For me, it’s running. For you, it could be lifting weights or even . Not every mom has the luxury of taking two hours off a day for workouts. Find ways to move and strengthen your body, from walking the dog after the kids’ bedtime to skipping the elevator at the office.
2. Take time for yourself.
A break could be anywhere from a spa weekend with the girls or a solid five minutes of uninterrupted bathroom time. Relish these moments. Don’t speed through your showers if you know it's the only alone time you have. Go on, take a few extra seconds to lather that Sunsilk Strong & Long Shampoo. After all, , too.
3. Pamper your body!
There's no better time than now to live out your . Your body’s been through a lot. According to a , the stress of childbirth is akin to soldiers’ anxiety during a war! Yikes.
Hyperpigmentation may be a , but it doesn’t mean you should just ignore it if it makes you feel uncomfortable. Try different brightening products, such as Dove Intensive Renew Deo Dry Serum Collagen + Vit B3, to help boost your confidence again.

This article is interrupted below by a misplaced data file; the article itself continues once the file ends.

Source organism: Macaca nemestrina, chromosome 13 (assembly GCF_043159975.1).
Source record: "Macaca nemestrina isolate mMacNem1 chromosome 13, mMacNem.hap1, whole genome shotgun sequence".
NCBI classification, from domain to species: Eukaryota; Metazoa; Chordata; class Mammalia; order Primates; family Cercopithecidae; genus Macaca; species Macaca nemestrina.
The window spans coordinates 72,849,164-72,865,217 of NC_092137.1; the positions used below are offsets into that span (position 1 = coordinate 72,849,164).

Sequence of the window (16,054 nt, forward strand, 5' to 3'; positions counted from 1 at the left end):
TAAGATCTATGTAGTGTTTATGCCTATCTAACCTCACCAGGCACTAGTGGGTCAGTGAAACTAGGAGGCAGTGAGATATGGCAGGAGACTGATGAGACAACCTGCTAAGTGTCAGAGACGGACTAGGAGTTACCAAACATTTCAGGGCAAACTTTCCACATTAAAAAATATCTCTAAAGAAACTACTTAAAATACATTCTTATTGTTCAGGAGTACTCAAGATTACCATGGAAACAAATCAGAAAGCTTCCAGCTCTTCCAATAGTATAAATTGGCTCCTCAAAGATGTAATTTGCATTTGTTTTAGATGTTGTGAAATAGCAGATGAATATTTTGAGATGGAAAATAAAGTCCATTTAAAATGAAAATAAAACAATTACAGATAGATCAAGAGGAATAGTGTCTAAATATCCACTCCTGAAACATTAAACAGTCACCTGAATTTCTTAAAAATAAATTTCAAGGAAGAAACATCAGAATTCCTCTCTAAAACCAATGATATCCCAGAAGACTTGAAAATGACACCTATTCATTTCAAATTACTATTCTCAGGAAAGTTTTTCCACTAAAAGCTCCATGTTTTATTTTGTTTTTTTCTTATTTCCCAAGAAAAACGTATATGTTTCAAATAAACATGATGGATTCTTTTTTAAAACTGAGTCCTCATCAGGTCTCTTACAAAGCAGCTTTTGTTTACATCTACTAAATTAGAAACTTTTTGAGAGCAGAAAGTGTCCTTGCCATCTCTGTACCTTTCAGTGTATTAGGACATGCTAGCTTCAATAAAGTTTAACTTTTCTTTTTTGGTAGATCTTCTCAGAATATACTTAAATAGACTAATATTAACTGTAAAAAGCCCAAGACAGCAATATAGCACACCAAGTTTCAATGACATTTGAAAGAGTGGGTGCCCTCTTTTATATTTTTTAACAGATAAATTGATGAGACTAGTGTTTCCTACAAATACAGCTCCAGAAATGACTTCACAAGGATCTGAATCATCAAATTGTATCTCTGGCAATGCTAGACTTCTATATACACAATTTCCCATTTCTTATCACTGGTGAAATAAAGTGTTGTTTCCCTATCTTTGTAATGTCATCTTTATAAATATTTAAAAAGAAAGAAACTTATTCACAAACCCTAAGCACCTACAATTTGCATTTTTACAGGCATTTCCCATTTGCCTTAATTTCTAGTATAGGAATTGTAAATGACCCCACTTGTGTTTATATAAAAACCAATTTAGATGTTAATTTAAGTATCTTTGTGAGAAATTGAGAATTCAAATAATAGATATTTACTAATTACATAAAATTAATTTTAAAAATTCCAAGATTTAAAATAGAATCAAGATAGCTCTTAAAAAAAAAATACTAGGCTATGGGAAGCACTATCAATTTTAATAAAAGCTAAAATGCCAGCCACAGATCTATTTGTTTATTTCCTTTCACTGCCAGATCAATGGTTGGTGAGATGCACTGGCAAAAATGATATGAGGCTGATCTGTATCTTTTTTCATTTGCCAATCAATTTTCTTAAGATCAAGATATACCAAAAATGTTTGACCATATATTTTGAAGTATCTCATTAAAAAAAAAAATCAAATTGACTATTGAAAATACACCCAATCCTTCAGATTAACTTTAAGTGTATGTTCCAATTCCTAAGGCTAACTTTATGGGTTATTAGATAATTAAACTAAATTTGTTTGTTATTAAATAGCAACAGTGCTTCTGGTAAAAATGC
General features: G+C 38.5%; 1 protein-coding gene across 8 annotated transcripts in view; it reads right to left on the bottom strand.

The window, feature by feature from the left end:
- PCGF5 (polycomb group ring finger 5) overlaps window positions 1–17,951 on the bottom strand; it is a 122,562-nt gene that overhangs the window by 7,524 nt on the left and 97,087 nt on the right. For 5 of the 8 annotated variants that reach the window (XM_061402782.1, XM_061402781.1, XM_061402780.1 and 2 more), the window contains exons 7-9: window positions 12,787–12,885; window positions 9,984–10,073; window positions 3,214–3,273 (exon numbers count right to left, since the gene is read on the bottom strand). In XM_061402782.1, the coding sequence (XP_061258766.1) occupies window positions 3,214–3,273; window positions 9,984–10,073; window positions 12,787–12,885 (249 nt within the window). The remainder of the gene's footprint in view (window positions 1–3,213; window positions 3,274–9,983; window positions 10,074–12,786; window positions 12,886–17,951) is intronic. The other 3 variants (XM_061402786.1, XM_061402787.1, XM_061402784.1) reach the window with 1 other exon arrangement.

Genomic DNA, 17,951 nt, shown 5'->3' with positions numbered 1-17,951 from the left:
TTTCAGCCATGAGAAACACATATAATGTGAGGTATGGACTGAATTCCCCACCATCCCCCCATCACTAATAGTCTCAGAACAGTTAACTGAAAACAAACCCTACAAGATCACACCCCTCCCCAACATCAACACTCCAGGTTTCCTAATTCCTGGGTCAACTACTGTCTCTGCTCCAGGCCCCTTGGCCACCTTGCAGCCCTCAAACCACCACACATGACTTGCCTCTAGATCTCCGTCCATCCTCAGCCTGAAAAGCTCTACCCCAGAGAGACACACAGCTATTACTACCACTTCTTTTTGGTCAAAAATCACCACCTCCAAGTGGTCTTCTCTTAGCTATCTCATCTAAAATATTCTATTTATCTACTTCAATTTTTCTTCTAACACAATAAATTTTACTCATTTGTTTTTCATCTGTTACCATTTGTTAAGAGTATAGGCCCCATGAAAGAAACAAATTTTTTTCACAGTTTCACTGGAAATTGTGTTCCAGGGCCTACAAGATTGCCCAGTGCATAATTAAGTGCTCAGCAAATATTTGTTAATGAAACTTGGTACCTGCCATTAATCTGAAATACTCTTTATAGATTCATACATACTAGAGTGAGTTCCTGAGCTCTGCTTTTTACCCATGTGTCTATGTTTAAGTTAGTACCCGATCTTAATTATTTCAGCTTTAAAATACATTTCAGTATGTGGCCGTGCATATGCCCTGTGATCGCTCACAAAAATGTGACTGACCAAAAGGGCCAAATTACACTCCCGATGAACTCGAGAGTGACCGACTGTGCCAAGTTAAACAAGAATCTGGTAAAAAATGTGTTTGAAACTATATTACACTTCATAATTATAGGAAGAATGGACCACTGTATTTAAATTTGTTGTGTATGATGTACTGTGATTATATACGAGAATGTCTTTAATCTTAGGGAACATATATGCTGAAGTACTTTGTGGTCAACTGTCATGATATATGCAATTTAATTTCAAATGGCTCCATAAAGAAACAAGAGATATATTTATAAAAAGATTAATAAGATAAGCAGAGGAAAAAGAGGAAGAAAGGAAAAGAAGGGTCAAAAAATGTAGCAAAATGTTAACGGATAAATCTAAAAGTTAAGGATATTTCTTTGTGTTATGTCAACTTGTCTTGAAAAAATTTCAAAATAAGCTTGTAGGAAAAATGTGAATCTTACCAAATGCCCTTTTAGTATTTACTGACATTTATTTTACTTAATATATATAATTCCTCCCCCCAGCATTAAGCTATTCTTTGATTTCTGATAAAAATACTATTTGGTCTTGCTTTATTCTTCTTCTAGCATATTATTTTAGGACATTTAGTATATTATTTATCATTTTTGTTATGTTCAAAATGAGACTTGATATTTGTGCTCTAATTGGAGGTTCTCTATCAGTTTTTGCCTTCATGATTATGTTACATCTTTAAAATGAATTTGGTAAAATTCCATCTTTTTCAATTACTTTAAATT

4. Indulge in sleep.
Sleep becomes an even more valuable commodity when you give birth, particularly when dealing with a newborn. When your child finally learns to sleep through the night, you should, too! Getting enough zzzs is not only , but it does wonders for your mind and psyche, too. You’ll feel more positive going about the day’s challenges when you’ve had enough rest.
Give your skin some TLC with Vaseline Gluta-Hya Serum Burst Lotion Overnight Radiance Repair. It brightens your skin as you sleep, giving you extra radiance as soon as you wake up. Talk about a postpartum glow!
You may or may not get back to your pre-pregnancy size. You may or may not be able to shed off your pregnancy weight gain. But it’s not always about bouncing back. You’re supposed to move forward – and fall in love with your healthy, new body.